She had no problem when we commandeered some speakers from elsewhere in the office and put on Our Life is Not a Movie to mark our first day of moving in and starting a new project together.

So that was the friend I took to see this show.

By the time that job ended a year later, my friend would be starting a descent into mental illness that finally hit bottom a couple of years later.

Me, I descended into a strange and short-lived drink and drug fuelled thing with the 25 year old PA that bottomed-out within two months.

She’d wanted me, she said, from the first day she saw me.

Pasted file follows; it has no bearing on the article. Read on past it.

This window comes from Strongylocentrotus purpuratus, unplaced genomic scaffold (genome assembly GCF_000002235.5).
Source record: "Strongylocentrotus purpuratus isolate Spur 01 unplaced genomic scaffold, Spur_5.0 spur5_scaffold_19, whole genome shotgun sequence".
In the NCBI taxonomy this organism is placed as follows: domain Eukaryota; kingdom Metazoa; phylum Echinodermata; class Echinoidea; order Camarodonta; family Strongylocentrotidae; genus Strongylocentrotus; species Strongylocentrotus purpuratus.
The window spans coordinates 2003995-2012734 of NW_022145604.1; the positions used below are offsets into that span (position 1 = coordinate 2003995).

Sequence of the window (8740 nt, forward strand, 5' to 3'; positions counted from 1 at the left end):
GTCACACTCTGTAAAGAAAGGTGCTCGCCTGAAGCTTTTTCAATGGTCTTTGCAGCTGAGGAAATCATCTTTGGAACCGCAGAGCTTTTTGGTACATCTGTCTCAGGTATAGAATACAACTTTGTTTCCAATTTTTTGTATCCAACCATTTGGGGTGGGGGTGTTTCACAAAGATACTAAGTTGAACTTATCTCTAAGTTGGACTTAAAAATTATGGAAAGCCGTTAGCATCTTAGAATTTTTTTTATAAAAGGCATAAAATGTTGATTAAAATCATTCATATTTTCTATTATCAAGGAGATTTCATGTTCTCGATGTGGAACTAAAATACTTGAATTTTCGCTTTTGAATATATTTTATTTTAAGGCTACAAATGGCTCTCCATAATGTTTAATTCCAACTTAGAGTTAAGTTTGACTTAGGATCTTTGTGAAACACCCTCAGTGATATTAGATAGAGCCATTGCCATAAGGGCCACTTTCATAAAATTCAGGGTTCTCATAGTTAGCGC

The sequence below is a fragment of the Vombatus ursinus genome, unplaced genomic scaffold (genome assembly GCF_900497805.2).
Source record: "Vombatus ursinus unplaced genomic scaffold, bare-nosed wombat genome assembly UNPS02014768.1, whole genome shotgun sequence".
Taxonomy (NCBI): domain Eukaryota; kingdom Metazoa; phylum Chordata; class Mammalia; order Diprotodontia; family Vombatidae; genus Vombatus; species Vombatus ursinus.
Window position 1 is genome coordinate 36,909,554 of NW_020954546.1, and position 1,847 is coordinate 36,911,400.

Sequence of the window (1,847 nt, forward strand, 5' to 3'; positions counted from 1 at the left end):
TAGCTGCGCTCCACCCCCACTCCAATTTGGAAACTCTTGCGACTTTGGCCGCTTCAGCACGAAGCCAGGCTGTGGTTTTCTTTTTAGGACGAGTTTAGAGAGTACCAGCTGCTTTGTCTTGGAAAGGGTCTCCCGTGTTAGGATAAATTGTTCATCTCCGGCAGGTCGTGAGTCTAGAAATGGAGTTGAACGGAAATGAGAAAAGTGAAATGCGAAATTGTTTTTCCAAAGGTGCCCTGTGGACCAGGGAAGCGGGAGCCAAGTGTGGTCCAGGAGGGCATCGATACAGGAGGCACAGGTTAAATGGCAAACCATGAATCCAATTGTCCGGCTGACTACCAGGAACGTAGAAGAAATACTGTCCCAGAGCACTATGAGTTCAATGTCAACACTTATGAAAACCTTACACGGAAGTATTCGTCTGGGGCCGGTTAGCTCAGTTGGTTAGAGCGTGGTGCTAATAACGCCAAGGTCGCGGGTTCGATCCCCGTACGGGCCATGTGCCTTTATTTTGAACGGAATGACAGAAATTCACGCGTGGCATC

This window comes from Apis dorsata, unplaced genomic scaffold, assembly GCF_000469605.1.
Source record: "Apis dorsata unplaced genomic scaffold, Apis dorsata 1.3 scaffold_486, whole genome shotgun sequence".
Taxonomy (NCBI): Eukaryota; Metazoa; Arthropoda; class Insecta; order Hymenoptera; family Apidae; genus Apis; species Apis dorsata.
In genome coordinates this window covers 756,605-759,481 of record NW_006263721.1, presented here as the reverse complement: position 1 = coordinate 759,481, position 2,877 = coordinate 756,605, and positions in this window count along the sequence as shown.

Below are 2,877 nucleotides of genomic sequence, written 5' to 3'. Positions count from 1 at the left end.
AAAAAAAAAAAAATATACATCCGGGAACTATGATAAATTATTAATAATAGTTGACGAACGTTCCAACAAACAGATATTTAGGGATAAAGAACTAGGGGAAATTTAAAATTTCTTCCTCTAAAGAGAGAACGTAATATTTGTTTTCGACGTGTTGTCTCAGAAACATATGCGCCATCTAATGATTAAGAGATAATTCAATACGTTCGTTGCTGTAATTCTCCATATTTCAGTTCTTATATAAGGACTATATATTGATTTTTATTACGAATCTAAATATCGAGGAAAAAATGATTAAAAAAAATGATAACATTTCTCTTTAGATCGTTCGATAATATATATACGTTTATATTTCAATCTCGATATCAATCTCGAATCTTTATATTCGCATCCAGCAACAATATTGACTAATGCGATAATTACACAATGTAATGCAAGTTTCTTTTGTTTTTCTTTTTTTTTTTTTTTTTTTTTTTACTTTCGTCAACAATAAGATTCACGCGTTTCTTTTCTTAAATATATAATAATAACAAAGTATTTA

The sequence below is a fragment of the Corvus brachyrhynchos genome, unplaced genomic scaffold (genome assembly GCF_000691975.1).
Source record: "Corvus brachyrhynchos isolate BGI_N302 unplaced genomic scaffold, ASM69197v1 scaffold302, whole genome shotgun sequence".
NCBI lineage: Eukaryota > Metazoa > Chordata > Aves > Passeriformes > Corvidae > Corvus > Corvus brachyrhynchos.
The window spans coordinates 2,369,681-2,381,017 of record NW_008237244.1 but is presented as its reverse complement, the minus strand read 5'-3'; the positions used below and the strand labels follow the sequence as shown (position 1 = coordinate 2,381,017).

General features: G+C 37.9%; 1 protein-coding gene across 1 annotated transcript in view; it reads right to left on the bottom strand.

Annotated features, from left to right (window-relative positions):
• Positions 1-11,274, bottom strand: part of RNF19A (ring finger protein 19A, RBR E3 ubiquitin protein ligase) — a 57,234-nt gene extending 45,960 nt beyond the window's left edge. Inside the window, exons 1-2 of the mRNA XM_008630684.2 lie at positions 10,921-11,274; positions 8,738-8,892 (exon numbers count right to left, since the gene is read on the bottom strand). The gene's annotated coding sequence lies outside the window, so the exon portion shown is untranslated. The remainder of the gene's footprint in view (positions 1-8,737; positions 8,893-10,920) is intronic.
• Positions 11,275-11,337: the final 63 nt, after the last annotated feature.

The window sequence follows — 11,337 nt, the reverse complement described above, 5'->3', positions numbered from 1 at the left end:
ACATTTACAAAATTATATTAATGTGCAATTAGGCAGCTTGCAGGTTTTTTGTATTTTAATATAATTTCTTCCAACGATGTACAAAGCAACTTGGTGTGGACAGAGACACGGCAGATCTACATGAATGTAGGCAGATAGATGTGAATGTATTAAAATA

That day when all I wanted to do was to find some speakers and play her my favourite record by a band called Okkervil River.

She’d loved that record too.

High: Our Life Is Not a Movie

Drinking: Double fisted double vodka tonics and Red Stripes in the upstairs bar, before standing on the balcony all gig to be close to re-fills.

Thinking: Or maybe?

Gig on Songkick

Why: Because by now they’d properly broken in the UK, and the NME put them on for a second time.

I can’t begin to tell you how much this album meant to me, and still does.

I’m editing this post in 2017. I’m wearing the T-Shirt I bought in Brooklyn earlier this year when I went over to see the tenth anniversary shows for this record.

The album meant so much to me.

High: Stuck Between Stations. Stuck Between Stations. Stuck between Stations.

Drinking: Beer for the Steady. Always beer.

Thinking: Here’s a guy a couple years older than me who can sing about his drinking and somehow make it sound joyous and celebratory as well as heartbreakingly sad.